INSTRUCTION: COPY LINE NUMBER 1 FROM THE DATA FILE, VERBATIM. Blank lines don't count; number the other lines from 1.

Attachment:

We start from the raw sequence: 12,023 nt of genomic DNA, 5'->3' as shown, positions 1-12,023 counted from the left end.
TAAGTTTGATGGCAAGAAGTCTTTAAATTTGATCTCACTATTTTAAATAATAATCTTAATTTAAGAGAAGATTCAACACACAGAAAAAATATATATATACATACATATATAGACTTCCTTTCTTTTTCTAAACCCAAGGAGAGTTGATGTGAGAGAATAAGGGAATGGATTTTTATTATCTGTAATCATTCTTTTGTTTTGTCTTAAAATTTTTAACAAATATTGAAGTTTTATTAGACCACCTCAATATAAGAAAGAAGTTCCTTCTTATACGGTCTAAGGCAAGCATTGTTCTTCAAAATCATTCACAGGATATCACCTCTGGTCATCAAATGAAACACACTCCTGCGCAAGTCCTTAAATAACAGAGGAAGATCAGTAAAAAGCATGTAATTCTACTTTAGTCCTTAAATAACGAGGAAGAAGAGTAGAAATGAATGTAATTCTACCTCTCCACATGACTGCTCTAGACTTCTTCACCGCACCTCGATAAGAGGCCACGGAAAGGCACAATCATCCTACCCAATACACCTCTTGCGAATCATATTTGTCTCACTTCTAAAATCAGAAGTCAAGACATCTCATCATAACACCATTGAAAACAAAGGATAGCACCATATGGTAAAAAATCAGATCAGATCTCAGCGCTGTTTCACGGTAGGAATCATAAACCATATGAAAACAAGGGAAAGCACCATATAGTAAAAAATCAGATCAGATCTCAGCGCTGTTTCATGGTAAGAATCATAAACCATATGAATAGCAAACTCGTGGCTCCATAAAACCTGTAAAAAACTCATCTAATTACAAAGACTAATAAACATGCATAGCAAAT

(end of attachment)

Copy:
We start from the raw sequence: 12,023 nt of genomic DNA, 5'->3' as shown, positions 1-12,023 counted from the left end.